Welcome to CBE’s Library

Tip: to find an exact phrase or title, enclose it in quotation marks.

The gospel was never intended to restrain women from pursuing God or to prevent them from fulfilling their divine destiny. In his revised and updated book, Lee Grady boldly proclaims the truth of the gospel: that men and women are appointed by god and empowered by Him.

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In the highly acclaimed bestselling A Call to Action, President Jimmy Carter addresses the world’s most serious, pervasive, and ignored violation of basic human rights: the ongoing discrimination and violence against women and girls.

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In response to recent revelations of abuses in many churches, Scot McKnight and Laura Barringer seek a path to move Christians toward where we ought to be as the body of Christ. 

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A Church Called Tov, co-written by Scot McKnight and his daughter Laura Barringer, addresses the importance of creating and sustaining a good (Hebrew tov) church culture.

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Accepted in the Beloved is a Bible study that will help and encourage women who desire to know and experience God's love and acceptance, and will help equip pastors or pastoral caregivers to support and assist survivors of abuse. The six-lesson journey through Accepted in the Beloved will encourage healing, growth, and transformation.

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Ron Clark offers a passionate and personally informed response to the issue of male-to-female violence. Drawing on his pastoral care efforts and experience of working with a variety of couples coming out of violent relationships, a reader can tell that he deeply cares about the issue at hand and that his personal reflections are well thought out. Overall, this book is easily accessible to a lay audience but may not be for those expecting rigorous theological exegesis or expansive social science research.

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Statistics reveal that churched families are not immune to abuse in the home, but few people dare to talk about it. Sometimes abuse doesn't even show because there are no bruises or black eyes or knocked-out teeth."But he never hits me," does not make these abuses okay and is no excuse for the equallyor perhaps even greaterdamaging trauma of invisible abuse. Battered Without Bruises dares to talk about it.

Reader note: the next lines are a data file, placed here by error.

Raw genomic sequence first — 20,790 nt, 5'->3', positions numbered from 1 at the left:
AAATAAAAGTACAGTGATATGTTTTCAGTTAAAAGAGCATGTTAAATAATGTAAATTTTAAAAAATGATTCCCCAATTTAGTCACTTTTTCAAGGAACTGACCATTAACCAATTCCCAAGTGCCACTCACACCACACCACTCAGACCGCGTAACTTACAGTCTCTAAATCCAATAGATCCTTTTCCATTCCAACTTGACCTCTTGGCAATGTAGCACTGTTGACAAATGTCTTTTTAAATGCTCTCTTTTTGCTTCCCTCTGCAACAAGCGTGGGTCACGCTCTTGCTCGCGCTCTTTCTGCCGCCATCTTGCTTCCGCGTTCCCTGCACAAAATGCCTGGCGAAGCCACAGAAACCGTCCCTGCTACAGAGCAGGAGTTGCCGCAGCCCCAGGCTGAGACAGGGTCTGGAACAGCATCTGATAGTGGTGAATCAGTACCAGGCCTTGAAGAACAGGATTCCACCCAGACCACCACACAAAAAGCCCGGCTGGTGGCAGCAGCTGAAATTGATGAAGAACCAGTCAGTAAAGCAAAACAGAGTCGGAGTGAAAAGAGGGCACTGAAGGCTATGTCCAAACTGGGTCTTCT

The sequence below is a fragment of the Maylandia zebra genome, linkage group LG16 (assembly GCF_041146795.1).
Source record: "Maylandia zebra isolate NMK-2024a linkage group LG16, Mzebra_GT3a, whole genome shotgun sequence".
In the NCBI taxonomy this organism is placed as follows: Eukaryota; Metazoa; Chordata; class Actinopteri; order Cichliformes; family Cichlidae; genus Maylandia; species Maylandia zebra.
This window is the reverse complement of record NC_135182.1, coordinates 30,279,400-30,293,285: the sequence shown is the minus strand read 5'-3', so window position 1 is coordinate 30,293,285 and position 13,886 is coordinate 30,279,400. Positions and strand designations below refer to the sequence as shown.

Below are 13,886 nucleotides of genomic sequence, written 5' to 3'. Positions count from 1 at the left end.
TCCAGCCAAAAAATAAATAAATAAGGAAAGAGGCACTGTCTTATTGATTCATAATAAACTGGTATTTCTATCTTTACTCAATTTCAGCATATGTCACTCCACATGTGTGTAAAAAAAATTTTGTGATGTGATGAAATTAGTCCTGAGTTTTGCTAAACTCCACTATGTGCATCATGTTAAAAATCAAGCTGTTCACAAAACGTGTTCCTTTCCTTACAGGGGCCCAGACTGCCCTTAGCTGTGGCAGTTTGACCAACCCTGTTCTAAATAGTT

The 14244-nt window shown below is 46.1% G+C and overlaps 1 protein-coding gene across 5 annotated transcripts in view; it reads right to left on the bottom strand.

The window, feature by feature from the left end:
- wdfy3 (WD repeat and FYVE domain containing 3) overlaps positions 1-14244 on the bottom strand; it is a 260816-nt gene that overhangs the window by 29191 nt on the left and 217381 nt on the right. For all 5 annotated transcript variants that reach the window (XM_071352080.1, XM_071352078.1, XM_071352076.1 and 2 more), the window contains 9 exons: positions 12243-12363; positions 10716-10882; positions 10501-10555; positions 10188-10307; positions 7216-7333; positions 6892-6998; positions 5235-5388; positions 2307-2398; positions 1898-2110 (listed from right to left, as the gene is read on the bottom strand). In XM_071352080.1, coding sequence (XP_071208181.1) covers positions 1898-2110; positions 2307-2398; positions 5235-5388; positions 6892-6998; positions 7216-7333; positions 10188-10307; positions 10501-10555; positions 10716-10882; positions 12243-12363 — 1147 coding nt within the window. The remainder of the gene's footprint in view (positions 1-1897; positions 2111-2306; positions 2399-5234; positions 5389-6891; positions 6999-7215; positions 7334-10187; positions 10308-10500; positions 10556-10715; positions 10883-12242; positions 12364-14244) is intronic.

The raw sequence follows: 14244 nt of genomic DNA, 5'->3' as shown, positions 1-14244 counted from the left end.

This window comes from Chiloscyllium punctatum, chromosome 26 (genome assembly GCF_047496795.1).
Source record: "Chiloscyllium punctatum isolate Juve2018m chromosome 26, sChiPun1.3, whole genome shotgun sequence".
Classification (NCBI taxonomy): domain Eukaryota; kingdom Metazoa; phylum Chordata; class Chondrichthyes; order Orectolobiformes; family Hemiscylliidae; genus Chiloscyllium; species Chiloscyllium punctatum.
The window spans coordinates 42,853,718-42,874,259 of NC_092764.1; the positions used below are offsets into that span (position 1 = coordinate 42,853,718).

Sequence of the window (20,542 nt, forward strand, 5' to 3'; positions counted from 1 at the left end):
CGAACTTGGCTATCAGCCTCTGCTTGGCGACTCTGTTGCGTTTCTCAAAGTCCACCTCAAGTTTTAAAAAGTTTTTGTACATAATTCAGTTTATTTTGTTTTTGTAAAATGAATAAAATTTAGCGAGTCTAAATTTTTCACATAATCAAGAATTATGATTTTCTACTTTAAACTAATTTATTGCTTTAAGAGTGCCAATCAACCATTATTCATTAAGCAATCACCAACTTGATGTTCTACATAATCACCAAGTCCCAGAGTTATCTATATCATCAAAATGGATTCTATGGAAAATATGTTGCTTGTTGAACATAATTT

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The topic of abuse is ugly, which is why so many Christians shy away from discussing it. But in this volume we have tried to present an accurate, faith-based analysis of abuse in the Christian family context. We hope that various chapters stimulate discussion—sometimes debate—and in so doing prompt pastor and people to action.

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An extremely well-written account of the author’s experience of living with an abusive husband who appeared to others as the epitome of a fine Christian gentleman . . . This heartfelt account is practical yet not clinical and without a trace of bitterness. How Marjorie recovered from this ordeal of many years will be of great encouragement to those who need courage while recognizing what is happening to them and taking steps towards full spiritual and emotional health.

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 In Beyond Abuse, readers who know of or who endeavor to care for those who experience domestic violence receive essential information as well as deeper insight into family abuse and what our more effective, healing response should be for both victims and perpetrators. The authors exhort the Christian reader to gain knowledge, and they provide the kind of redemptive guidance to abused women one usually has to seek from the secular community. Given the common occurrence of family violence and the resulting systemic problems that pervade our communities, Beyond Abuse is a must-read.

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